the capability for enhanced imaging of dense breasts. However, this mode
has a very high false-positive rate, is expensive, and requires specialized
apparatus should a biopsy be necessary.
Thermography is a non-invasive, fifteen minute test. It does not use radiation,
does not compress breast tissue, and it is better than mammography at
early detection of breast function abnormalities. It has a lot going for
it. So why is thermography not more widely practiced?
Thermography debuted in the 1970s as a modern technique, but it was actually
first mentioned by Hippocrates in 480 BC. A slurry of mud was spread over
the patient. Those areas which dried first were presumed to be “hot”
and to indicate pathology of the organs underlying them. In the 1800s,
William Herschel was the first to recognize that “dark heat”
was emitted and that it behaved like light, could be both reflected and
refracted under the right circumstances. His son, John, made an image
using solar radiation, focusing the sun’s rays onto a suspension
of carbon particles in alcohol. He called this image a “thermogram”.
Sensitive healers have been able to detect this heat signature using their
own body sensors for thousands of years.
In the 1950s, the military began to use infrared monitoring systems to
follow night time troop movements. In 1956, Ray Lawson, MD published a
brief article describing a thermocouple device which he used in cases
of suspected breast cancer as a diagnostic tool. He found an increased
temperature signature of between 3.5º and 1.3º in a series of
patients with subsequently proven breast cancer. 
When the technology was in its infancy, “eyeballing” the images
was the only way to detect abnormalities or asymmetries, and controls
and protocols were not always followed. It is little surprise, then, that
an article published in
CA, A Cancer Journal for Clinicians, concluded, “We have found little evidence to indicate that clinical
thermography lowers the stage at detection, and neither does a positive
thermogram in screening seem to have a strong predictive value.”
 When the thermogram was thought to have given a “false positive”,
in other words, the thermogram was positive but no tumor was found, this
finding was interpreted to mean that the test was inaccurate.
These early researchers were looking for a tool which would be capable
of diagnosing breast cancer. What they apparently failed to realize is
that thermography will never be capable of diagnosing breast cancer –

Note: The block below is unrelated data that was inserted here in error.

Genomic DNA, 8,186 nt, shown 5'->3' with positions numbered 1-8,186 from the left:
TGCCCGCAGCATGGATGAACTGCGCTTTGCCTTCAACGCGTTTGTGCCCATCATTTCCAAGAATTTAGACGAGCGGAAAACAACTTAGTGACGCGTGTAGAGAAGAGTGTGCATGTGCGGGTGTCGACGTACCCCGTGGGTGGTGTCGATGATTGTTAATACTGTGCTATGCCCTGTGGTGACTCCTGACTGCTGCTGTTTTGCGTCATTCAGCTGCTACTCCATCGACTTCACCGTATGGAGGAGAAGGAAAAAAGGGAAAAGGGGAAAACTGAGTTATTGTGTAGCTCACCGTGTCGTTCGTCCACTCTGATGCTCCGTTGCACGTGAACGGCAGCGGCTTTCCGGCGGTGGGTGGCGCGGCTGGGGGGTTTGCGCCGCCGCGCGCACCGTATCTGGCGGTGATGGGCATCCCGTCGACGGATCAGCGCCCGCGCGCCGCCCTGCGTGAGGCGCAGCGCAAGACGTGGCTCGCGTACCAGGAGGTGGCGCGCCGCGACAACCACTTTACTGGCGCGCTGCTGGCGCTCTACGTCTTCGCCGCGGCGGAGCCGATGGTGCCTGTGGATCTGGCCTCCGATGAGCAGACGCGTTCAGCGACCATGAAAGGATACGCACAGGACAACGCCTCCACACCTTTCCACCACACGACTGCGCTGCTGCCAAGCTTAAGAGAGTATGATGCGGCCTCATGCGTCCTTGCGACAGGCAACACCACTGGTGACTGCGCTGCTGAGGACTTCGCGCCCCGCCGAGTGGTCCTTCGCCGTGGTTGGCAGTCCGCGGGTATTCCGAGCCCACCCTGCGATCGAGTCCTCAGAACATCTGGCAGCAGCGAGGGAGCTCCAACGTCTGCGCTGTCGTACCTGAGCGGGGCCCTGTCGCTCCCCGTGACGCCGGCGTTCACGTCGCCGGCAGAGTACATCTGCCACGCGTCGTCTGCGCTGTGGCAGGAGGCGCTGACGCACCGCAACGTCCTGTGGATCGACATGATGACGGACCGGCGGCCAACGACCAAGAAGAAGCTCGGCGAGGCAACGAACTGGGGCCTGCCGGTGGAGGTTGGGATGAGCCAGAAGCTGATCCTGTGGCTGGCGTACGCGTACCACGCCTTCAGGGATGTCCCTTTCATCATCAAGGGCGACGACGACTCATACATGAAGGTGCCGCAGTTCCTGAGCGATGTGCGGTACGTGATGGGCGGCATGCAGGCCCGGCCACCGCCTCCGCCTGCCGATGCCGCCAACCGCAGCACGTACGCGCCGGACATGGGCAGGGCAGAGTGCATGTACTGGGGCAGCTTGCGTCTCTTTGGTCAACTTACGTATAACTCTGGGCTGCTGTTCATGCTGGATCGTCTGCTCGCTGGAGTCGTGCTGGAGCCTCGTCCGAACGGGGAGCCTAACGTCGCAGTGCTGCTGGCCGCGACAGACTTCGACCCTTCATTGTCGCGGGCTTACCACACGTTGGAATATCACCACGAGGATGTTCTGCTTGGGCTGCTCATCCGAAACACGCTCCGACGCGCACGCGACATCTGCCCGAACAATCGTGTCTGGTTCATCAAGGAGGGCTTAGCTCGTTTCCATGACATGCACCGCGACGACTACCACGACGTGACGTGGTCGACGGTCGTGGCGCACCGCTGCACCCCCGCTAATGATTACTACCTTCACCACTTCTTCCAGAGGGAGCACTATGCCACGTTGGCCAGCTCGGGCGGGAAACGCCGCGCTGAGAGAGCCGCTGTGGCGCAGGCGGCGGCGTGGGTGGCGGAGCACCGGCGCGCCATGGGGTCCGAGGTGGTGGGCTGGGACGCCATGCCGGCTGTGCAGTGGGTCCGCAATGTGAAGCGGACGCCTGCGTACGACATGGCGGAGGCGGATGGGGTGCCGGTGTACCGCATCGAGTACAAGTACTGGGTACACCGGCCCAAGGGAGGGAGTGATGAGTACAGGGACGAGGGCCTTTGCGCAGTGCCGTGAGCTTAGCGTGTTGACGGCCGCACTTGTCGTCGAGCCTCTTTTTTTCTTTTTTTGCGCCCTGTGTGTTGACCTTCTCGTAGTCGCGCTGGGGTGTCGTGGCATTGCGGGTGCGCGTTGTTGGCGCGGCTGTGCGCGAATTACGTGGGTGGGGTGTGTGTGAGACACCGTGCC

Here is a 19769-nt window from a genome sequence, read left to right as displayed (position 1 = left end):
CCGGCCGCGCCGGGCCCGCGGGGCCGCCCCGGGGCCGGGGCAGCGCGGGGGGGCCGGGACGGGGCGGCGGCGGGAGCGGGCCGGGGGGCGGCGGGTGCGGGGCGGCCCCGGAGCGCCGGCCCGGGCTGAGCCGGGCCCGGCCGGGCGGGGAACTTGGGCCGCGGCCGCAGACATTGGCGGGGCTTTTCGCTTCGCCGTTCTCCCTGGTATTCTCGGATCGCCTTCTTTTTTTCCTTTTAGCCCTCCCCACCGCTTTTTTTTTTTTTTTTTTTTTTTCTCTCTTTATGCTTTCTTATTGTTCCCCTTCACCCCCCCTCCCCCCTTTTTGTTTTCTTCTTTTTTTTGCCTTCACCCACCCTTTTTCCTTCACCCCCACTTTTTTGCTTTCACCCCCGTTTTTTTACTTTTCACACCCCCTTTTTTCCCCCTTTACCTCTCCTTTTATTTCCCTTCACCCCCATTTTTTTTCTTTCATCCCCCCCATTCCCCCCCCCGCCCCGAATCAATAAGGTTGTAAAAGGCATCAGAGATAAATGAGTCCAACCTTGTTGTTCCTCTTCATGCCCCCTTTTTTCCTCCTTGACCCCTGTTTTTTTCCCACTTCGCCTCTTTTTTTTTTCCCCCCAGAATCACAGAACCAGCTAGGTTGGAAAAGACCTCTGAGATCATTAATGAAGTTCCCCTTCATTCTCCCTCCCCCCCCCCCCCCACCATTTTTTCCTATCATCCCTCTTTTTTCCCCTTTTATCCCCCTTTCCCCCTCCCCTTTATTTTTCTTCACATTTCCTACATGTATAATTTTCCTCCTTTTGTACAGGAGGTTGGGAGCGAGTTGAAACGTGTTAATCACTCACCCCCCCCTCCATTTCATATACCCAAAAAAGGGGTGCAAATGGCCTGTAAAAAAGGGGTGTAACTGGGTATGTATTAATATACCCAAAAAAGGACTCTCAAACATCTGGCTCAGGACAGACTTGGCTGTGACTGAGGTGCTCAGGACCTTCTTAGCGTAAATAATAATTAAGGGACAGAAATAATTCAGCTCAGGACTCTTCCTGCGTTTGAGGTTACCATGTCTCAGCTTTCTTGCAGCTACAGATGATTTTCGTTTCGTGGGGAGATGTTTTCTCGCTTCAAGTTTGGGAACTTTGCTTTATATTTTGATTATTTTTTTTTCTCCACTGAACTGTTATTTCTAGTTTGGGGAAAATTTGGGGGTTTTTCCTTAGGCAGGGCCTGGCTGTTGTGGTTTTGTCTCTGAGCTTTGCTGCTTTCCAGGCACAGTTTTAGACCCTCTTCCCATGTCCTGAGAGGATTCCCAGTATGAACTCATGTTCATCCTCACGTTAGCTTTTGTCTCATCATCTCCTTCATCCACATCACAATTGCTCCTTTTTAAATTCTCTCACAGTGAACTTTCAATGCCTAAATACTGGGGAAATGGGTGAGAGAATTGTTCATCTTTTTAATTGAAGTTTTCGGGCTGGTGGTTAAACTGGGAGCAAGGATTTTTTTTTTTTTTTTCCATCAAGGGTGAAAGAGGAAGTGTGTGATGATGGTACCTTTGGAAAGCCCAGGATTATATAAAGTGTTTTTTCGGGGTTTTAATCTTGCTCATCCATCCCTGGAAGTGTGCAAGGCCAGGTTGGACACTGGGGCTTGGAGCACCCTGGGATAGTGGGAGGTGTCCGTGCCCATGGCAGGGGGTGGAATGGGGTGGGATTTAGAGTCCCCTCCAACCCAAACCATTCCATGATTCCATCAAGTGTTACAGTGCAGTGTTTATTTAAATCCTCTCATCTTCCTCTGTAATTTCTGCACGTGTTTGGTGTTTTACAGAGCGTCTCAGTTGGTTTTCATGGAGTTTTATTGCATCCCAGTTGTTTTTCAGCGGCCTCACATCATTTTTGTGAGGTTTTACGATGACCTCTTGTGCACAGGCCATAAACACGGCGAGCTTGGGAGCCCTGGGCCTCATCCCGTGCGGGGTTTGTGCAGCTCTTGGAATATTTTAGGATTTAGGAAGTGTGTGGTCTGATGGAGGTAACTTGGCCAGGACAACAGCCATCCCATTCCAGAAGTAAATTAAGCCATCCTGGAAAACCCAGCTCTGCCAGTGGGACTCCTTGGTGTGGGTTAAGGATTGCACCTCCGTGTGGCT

that it is only under the microscope that cancer can actually be diagnosed.
Thermography is a functional test, measuring a heat signature produced
by increased vascularity. This may be due to cancer, but it may also be
due simply to inflammation without cancer. Mammography cannot diagnose
cancer either – it can only diagnose a physical or structural abnormality.
The advantage of the thermogram is that we can measure inflammation at
an early stage – perhaps even before cancer (a disease of inflammation)
has a chance to develop.
In 1972, a position paper was published by the Department of Health, Education
and Welfare, in which was stated that thermography was a viable method
as a diagnostic procedure in the area of pathology of the human breast.
In 1982, the FDA published its approval and classification of thermography
as an adjunctive diagnostic screening procedure for the detection of breast cancer.
In the 1990s, significant work was done by the military, in an effort to
translate their work with infra-red imaging into the medical field. [7,8]
The Breast Cancer Detection and Demonstration Project (BCDDP) is a multi-center
study performed from 1973-79, and was aimed at demonstrating whether thermography
could replace mammography or breast examination as a sole screening tool.
Unfortunately, there were significant protocol violations, environmental
controls were ignored, and many of the personnel who collected the data
were untrained in thermography technique, in addition to which there were
no established reading protocols. Thus the data collected were poor, many
of the images were unreadable, and interpretations were seriously open
The more thermograms turned in so-called false positives, the more suspicion
was placed on thermography. Although a decade later many of those “false
positive” women were found to have developed breast cancer, the
establishment had already spoken, declaring thermography a failure.
Meanwhile, the insurance industry had turned against thermography as well.
It is tempting to speculate that it was because juries could clearly see
the physiological component of pain and injury due to car accidents, job
injuries, and a host of other tort related law suits, making it somewhat
more difficult to deny claims related to stress injury.
Eventually, lobbying efforts at the American Medical Association’s
House of Delegates and at Medicare, brought about the removal of thermography
coverage by insurance companies. Thermography was viewed as a competitive
tool to mammography. To this day, the American Cancer Society still promotes
International writings on the subject ask questions about mammography that